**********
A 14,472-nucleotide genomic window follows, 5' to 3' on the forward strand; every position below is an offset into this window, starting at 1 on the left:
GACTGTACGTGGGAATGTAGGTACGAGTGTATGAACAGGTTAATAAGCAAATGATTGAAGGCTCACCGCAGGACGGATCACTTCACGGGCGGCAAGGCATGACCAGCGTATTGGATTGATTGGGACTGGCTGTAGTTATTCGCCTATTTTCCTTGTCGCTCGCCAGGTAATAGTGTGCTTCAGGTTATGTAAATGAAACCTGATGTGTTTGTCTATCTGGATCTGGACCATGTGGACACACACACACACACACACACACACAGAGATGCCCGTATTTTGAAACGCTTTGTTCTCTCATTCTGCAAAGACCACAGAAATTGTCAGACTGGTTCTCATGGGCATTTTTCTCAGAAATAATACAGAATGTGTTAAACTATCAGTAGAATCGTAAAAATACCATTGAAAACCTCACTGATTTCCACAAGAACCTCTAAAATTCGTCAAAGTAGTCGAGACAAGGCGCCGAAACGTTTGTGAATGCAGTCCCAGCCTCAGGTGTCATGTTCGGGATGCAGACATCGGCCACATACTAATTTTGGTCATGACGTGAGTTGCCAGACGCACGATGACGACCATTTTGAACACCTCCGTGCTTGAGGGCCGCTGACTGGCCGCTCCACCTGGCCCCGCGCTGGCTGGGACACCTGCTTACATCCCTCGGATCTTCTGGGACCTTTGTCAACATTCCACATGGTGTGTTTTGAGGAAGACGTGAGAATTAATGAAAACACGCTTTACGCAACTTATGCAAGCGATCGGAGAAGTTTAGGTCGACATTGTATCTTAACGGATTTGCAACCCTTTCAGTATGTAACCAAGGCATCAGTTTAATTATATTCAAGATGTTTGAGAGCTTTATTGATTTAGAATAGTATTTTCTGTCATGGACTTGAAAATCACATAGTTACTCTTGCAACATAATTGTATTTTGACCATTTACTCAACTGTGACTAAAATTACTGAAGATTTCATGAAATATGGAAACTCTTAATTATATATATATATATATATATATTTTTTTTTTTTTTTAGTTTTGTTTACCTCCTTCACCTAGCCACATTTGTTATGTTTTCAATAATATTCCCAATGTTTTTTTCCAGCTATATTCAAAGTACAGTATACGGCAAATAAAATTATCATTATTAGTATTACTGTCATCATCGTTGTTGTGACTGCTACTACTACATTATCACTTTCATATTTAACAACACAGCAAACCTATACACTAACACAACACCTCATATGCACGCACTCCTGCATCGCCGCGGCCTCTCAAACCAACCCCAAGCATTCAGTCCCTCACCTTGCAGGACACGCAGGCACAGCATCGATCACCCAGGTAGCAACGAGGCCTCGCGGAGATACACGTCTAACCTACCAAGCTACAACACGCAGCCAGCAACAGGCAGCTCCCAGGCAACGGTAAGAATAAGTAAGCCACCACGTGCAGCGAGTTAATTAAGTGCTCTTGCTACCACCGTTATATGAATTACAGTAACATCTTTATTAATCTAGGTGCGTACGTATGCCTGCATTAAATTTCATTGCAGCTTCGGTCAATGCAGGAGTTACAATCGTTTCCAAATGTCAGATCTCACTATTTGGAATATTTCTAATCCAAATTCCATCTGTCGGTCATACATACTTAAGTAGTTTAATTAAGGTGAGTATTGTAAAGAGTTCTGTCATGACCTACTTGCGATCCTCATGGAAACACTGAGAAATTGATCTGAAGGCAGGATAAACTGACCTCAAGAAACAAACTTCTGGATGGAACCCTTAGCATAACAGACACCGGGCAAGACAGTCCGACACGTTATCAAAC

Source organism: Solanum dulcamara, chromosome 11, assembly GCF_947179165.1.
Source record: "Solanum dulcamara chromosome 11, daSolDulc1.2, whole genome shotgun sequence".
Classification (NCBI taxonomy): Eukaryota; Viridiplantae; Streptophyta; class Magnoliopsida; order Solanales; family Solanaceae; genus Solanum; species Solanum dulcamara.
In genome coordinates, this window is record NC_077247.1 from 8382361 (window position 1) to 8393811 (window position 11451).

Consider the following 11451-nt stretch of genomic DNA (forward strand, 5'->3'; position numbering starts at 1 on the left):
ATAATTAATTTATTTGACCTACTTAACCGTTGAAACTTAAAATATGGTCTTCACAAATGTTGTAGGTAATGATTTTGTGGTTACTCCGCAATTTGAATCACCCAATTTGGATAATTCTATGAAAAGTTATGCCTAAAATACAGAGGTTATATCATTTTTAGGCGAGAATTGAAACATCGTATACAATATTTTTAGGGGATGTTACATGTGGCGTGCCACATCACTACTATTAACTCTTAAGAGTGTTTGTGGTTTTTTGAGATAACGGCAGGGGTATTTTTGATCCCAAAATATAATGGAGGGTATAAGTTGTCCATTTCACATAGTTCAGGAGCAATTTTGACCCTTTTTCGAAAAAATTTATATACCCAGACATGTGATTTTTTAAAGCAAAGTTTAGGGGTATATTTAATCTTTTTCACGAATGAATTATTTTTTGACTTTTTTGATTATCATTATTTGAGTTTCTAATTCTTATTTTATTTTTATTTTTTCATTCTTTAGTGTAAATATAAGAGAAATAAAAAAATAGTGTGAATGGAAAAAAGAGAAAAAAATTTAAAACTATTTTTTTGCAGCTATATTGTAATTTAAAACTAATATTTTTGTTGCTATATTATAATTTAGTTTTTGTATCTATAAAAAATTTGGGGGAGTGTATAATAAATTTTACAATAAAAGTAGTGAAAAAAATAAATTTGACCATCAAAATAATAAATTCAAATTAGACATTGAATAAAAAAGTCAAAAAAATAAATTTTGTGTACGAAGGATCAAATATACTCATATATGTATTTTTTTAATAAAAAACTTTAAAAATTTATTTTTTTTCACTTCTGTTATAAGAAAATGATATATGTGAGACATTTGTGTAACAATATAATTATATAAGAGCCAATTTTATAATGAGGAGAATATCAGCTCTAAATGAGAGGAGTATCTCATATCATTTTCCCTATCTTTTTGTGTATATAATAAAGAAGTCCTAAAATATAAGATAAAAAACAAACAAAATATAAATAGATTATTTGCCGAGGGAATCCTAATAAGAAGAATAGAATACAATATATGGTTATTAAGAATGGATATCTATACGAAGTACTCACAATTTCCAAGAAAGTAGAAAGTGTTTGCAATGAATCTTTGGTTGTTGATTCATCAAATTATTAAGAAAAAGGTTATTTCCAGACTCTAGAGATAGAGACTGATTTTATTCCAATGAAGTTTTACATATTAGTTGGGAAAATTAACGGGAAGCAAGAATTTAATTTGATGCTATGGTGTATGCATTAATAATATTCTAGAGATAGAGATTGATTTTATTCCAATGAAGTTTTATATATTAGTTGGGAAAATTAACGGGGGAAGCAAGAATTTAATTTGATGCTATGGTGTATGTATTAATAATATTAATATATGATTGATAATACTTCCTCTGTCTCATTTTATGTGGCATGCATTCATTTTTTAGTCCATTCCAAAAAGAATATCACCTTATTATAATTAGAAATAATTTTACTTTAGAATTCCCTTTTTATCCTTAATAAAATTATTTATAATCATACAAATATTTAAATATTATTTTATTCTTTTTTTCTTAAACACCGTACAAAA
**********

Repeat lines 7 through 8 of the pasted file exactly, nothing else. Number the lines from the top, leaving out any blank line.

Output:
Consider the following 11451-nt stretch of genomic DNA (forward strand, 5'->3'; position numbering starts at 1 on the left):
ATAATTAATTTATTTGACCTACTTAACCGTTGAAACTTAAAATATGGTCTTCACAAATGTTGTAGGTAATGATTTTGTGGTTACTCCGCAATTTGAATCACCCAATTTGGATAATTCTATGAAAAGTTATGCCTAAAATACAGAGGTTATATCATTTTTAGGCGAGAATTGAAACATCGTATACAATATTTTTAGGGGATGTTACATGTGGCGTGCCACATCACTACTATTAACTCTTAAGAGTGTTTGTGGTTTTTTGAGATAACGGCAGGGGTATTTTTGATCCCAAAATATAATGGAGGGTATAAGTTGTCCATTTCACATAGTTCAGGAGCAATTTTGACCCTTTTTCGAAAAAATTTATATACCCAGACATGTGATTTTTTAAAGCAAAGTTTAGGGGTATATTTAATCTTTTTCACGAATGAATTATTTTTTGACTTTTTTGATTATCATTATTTGAGTTTCTAATTCTTATTTTATTTTTATTTTTTCATTCTTTAGTGTAAATATAAGAGAAATAAAAAAATAGTGTGAATGGAAAAAAGAGAAAAAAATTTAAAACTATTTTTTTGCAGCTATATTGTAATTTAAAACTAATATTTTTGTTGCTATATTATAATTTAGTTTTTGTATCTATAAAAAATTTGGGGGAGTGTATAATAAATTTTACAATAAAAGTAGTGAAAAAAATAAATTTGACCATCAAAATAATAAATTCAAATTAGACATTGAATAAAAAAGTCAAAAAAATAAATTTTGTGTACGAAGGATCAAATATACTCATATATGTATTTTTTTAATAAAAAACTTTAAAAATTTATTTTTTTTCACTTCTGTTATAAGAAAATGATATATGTGAGACATTTGTGTAACAATATAATTATATAAGAGCCAATTTTATAATGAGGAGAATATCAGCTCTAAATGAGAGGAGTATCTCATATCATTTTCCCTATCTTTTTGTGTATATAATAAAGAAGTCCTAAAATATAAGATAAAAAACAAACAAAATATAAATAGATTATTTGCCGAGGGAATCCTAATAAGAAGAATAGAATACAATATATGGTTATTAAGAATGGATATCTATACGAAGTACTCACAATTTCCAAGAAAGTAGAAAGTGTTTGCAATGAATCTTTGGTTGTTGATTCATCAAATTATTAAGAAAAAGGTTATTTCCAGACTCTAGAGATAGAGACTGATTTTATTCCAATGAAGTTTTACATATTAGTTGGGAAAATTAACGGGAAGCAAGAATTTAATTTGATGCTATGGTGTATGCATTAATAATATTCTAGAGATAGAGATTGATTTTATTCCAATGAAGTTTTATATATTAGTTGGGAAAATTAACGGGGGAAGCAAGAATTTAATTTGATGCTATGGTGTATGTATTAATAATATTAATATATGATTGATAATACTTCCTCTGTCTCATTTTATGTGGCATGCATTCATTTTTTAGTCCATTCCAAAAAGAATATCACCTTATTATAATTAGAAATAATTTTACTTTAGAATTCCCTTTTTATCCTTAATAAAATTATTTATAATCATACAAATATTTAAATATTATTTTATTCTTTTTTTCTTAAACACCGTACAAAA